The Orion Nebula is still full of surprises
Despite its familiarity and closeness, there is still much to learn about this stellar nursery.
January 19, 2011
This ethereal-looking image of the Orion Nebula was captured using the Wide Field Imager on the MPG/ESO 2.2-meter telescope at the La Silla Observatory in Chile. This nebula is more than just a pretty face, offering astronomers a close-up view of a massive star-forming region to help advance our understanding of stellar birth and evolution. Igor Chekalin of Russia, who participated in the European Southern Observatory’s (ESO) Hidden Treasures 2010 astrophotography competition, selected the data used for this image. Igor's composition of the Orion Nebula was the seventh-highest ranked entry in the competition, although another of Igor's images was the eventual overall winner.
This new image of the Orion Nebula was captured using the Wide Field Imager camera on the MPG/ESO 2.2-meter telescope at the La Silla Observatory, Chile. This image is a composite of several exposures taken through a total of five different filters. ESO/Igor Chekalin
The Orion Nebula (M42) is one of the most easily recognizable and best-studied celestial objects. It is a huge complex of gas and dust where massive stars are forming and is the closest such region to Earth. The glowing gas is so bright that it is visible with the unaided eye and is a fascinating sight through a telescope. Despite its familiarity and closeness, there is still much to learn about this stellar nursery. It was only in 2007, for instance, that the nebula was shown to be closer to us than previously thought — 1,350 light-years rather than about 1,500 light-years.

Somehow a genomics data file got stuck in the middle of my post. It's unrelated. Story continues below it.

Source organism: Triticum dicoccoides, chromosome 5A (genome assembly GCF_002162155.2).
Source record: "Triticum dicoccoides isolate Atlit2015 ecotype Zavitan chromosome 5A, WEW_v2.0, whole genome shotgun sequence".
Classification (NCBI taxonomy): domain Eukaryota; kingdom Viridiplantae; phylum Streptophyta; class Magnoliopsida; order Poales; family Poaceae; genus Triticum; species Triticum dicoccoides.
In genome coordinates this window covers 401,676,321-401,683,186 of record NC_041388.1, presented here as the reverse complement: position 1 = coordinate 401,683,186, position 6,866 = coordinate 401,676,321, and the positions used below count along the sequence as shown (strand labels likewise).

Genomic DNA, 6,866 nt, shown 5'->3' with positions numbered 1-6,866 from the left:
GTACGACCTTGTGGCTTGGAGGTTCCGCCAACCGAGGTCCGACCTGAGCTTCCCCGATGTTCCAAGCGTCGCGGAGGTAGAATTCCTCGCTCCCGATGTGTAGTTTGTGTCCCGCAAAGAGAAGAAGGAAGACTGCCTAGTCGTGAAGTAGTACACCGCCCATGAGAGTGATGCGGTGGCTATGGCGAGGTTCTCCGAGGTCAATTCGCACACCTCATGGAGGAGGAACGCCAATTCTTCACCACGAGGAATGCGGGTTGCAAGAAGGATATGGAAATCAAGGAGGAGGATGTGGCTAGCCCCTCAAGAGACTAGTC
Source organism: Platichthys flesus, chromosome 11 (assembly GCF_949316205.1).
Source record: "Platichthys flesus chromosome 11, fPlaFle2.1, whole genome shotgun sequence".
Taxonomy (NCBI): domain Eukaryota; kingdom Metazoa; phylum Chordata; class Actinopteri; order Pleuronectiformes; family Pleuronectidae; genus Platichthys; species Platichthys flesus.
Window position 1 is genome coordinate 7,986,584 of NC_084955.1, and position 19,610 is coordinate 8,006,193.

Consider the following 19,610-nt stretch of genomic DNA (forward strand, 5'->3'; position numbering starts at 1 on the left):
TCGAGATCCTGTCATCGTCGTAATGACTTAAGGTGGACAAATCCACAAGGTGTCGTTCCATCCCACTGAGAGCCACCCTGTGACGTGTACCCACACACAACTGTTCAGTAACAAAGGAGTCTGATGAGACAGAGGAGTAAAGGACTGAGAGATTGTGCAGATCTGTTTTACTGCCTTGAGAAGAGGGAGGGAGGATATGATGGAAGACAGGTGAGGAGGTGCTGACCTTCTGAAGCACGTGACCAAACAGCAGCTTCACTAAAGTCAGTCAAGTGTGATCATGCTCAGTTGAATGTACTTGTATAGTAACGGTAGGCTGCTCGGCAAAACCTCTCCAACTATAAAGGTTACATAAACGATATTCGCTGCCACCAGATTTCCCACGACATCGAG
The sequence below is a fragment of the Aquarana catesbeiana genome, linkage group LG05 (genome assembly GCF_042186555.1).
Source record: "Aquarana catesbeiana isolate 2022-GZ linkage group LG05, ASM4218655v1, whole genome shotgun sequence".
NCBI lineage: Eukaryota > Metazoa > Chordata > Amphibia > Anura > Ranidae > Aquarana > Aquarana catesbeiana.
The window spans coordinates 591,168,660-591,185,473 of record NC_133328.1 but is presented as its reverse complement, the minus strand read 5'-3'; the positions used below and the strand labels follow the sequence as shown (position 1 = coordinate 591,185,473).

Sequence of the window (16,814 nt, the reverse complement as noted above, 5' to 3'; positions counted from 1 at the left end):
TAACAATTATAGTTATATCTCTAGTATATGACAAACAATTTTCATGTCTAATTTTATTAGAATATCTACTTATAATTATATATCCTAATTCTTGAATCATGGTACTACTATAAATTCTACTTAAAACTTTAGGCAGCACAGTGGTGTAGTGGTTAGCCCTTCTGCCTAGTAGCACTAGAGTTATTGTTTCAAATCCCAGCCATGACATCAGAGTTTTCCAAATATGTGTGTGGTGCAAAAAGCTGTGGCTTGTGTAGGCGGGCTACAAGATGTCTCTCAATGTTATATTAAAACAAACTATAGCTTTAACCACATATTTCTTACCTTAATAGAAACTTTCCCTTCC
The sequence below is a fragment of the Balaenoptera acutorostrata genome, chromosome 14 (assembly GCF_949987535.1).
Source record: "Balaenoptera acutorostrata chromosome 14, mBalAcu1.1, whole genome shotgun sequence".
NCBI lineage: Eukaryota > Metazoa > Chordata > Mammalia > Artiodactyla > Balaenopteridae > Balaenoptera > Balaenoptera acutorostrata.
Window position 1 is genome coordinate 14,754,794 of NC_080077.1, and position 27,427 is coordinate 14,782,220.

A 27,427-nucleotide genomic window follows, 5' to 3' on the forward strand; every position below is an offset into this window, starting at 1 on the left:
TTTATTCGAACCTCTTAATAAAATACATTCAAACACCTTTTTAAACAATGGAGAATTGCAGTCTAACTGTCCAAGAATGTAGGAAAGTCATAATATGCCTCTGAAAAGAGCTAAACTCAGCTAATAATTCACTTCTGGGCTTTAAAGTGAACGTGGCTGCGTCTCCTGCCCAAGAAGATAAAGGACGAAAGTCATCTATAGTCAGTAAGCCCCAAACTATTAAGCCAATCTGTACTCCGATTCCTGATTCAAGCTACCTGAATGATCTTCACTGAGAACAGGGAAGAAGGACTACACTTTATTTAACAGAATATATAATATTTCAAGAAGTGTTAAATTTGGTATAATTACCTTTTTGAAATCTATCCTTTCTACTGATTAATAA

Astronomers have used the Wide Field Imager on the MPG/ESO 2.2-meter telescope at ESO to observe the stars within M42. They found that the faint red dwarfs in the star cluster associated with the glowing gas radiate more light than had previously been thought, giving us further insights into this famous object and the stars that it hosts. The data collected for this science project, with no original intention to make a color image, have now been reused to create the richly detailed picture of M42 shown here.
The image is a composite of several exposures taken through a total of five different filters. Light that passed through a red filter as well as light from a filter that shows the glowing hydrogen gas were colored red. Light in the yellow-green part of the spectrum is colored green, blue light is colored blue, and light that passed through an ultraviolet filter has been colored purple. The exposure times were about 52 minutes through each filter.
Chekalin was awarded the first prize of the competition for his composition of M78, and he also submitted an image of NGC3169, NGC3166, and SN 2003cg, which was ranked second-highest.
ESO's Hidden Treasures 2010 competition gave amateur astronomers the opportunity to search through ESO's vast archives of astronomical data, hoping for a well-hidden gem that needed polishing by the entrants. Participants submitted nearly 100 entries, and 10 skilled people were awarded some extremely attractive prizes, including an all-expense-paid trip for the overall winner to ESO's Very Large Telescope on Cerro Paranal, in Chile, the world's most advanced optical telescope. The 10 winners submitted a total of 20 images that were ranked as the highest entries in the competition out of the near 100 images.